The lenders’ right under the mortgage is like a non-possessory property interest that the borrower effectively repurchases with each payment on the principal of the loan. While the note gives the lender an “in personam” right against the borrower, the security interest gives the lender an “in rem” right against the property. Hence, destruction of the property — say by a hurricane or fire — might destroy the value of the lender’s in rem right, but will not destroy its in personam right to collect the full value of the loan from the borrower even though the property no longer exists.

Now, if the homeowners want a chance to save their homes, it’s necessary and imperative to have the mortgage transaction analyzed. Because the FDIC found that 83% of the mortgage transactions have problems, and 76% of the appraisals as well.

There’s only one firm in the country that provides that mortgage transaction analysis service–Mortgage Fraud Examiners www.mortgagefraudexaminers.com

MORTGAGE FRAUD EXAMINERS WARNS: THE STATUTE OF LIMITATIONS DOES NOT BAR COLLECTION OF AMOUNTS MORE THAN FIVE YEARS PAST DUE

In an opinion issued today, Florida’s Fifth District Court of Appeal joined other Florida appellate courts in holding that the five-year statute of limitations to bring an action to enforce a promissory note and/or mortgage does not prohibit a lender from collecting amounts more than five years past due.

In Grant v. Citizens Bank, N.A., slip op., Case No. 5D17-726 (Fla. 5th DCA Dec. 26, 2018), the Fifth District, sitting en banc, examined whether the trial judge erred in awarding to a foreclosing lender interest that had accrued more than five years prior to acceleration and the filing of the foreclosure complaint. The court noted that while Florida has a five-year statute of limitations to foreclose, the impact of the statute of limitations is simply that acceleration and foreclosure must be based on a default that occurred within the five year period prior to filing the foreclosure action. Each missed monthly installment payment constitutes a new default on which foreclosure may be based. Furthermore, forbearance from accelerating the note upon a borrower’s default does not constitute waiver of the lender’s right to subsequently seek all sums due and owing. Therefore, even if the lender does not file an action on a note or mortgage until more than five years after the borrower’s initial default, the lender may still recover amounts more than five years past due so long as the action commences within five years of maturity or a subsequent missed installment payment.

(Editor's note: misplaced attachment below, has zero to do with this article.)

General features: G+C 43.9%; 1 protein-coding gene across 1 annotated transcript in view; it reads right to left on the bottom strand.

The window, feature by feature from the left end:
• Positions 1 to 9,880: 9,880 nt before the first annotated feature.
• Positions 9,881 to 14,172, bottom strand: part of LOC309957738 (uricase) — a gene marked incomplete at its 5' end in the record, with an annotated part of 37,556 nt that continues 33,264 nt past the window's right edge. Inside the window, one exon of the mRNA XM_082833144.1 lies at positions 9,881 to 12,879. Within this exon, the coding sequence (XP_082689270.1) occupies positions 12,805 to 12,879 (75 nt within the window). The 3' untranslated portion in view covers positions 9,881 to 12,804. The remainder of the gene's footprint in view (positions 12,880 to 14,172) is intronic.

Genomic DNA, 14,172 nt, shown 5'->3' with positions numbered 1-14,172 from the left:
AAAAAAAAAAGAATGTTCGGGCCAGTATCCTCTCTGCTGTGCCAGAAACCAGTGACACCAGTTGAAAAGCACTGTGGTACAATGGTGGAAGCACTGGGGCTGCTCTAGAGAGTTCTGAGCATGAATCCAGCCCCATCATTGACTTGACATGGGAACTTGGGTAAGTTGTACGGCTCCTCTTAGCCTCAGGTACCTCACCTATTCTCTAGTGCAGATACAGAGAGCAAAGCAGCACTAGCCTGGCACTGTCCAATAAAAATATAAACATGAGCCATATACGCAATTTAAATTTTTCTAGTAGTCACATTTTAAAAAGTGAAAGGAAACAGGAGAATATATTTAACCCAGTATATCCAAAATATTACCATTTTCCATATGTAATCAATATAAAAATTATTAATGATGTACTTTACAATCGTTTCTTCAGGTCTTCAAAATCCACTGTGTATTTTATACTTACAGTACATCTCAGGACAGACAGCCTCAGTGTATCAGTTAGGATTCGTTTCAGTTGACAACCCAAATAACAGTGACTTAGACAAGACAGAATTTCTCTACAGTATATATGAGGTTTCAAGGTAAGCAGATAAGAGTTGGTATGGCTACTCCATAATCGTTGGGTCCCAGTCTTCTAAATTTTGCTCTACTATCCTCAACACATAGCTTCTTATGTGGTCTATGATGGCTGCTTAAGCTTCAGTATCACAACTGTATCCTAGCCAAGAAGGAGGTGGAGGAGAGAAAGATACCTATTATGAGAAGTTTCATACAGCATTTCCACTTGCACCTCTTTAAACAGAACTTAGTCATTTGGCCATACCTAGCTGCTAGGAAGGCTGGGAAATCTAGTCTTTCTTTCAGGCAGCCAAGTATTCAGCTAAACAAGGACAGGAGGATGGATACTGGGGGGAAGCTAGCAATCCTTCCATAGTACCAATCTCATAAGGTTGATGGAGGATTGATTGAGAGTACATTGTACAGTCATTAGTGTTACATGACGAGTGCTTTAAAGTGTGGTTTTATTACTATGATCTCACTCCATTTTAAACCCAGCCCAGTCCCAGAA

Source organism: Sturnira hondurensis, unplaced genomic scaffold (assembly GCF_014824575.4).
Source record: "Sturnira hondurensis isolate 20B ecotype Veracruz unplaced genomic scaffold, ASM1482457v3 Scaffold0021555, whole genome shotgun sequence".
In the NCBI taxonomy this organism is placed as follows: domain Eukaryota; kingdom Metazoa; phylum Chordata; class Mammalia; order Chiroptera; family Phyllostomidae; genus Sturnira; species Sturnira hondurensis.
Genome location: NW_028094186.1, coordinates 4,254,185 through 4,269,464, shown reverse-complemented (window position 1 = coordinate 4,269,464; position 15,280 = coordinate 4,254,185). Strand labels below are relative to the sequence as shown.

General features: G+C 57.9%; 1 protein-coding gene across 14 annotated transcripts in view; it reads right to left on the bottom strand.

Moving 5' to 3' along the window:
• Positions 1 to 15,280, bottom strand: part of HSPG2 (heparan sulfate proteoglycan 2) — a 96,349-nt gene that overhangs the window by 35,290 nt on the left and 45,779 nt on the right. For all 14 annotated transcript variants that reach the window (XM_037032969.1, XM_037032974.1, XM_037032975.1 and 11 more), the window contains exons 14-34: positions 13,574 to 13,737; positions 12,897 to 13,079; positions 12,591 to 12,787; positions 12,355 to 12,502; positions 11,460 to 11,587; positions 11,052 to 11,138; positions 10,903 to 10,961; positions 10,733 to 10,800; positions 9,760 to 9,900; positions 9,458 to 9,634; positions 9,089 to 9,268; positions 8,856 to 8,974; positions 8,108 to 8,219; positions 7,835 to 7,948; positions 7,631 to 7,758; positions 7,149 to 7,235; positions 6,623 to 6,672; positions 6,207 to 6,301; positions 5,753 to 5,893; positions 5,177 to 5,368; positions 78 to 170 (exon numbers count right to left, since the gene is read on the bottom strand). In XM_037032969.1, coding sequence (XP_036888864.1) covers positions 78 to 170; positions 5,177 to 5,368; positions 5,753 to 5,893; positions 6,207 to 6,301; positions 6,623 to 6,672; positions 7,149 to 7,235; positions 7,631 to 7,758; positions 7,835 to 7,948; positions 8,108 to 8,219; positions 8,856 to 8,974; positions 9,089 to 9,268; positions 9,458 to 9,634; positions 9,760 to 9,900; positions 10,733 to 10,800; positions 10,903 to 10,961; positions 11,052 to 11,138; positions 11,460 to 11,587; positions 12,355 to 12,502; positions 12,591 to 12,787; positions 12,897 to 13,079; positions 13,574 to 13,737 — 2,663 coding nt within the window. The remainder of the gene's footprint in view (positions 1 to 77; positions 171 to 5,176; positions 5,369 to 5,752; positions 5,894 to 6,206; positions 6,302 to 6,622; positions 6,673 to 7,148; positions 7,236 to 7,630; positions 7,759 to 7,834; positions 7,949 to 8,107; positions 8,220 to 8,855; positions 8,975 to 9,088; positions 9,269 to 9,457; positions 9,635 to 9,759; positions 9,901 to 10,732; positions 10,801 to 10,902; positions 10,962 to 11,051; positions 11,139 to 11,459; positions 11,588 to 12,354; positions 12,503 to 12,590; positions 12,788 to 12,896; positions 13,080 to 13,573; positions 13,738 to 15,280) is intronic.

In reaching this conclusion, the Fifth District receded from its previous opinions in Velden v. Nationstar Mortgage, LLC, 234 So. 3d 850 (Fla. 5th DCA 2018) and U.S. Bank, N.A. v. Diamond, 228 So. 3d 177 (Fla. 5th DCA 2017), cases in which the court concluded that the statute of limitations prohibited the collection of amounts more than five years past due. With Grant, the Fifth District now joins the Third and Fourth District Courts of Appeal in holding that a lender is entitled to recover all outstanding payments upon maturity or acceleration, even those that came due more than five years earlier. See Bank of Am., N.A. v. Graybush, 253 So. 3d 1188 (Fla. 4th DCA 2018); Gonzalez v. Fed. Nat’l Mortg. Ass’n, — So. 3d —, 2018 WL 3636467 (Fla. 3d DCA Oct. 1, 2018).

The First and Second Districts have not directly addressed the interaction between the statute of limitations and the amounts a lender may collect. Given that neither those appellate courts nor the Florida Supreme Court has spoken on the topic, and now that there is no longer interdistrict conflict between the Third, Fourth, and Fifth Districts on the issue, trial courts in all districts of Florida are bound by the Grant, Graybush, and Gonzalez opinions. Thus, lenders throughout the state of Florida are able to recover all amounts owed to them—not just those that accrued within the previous five years.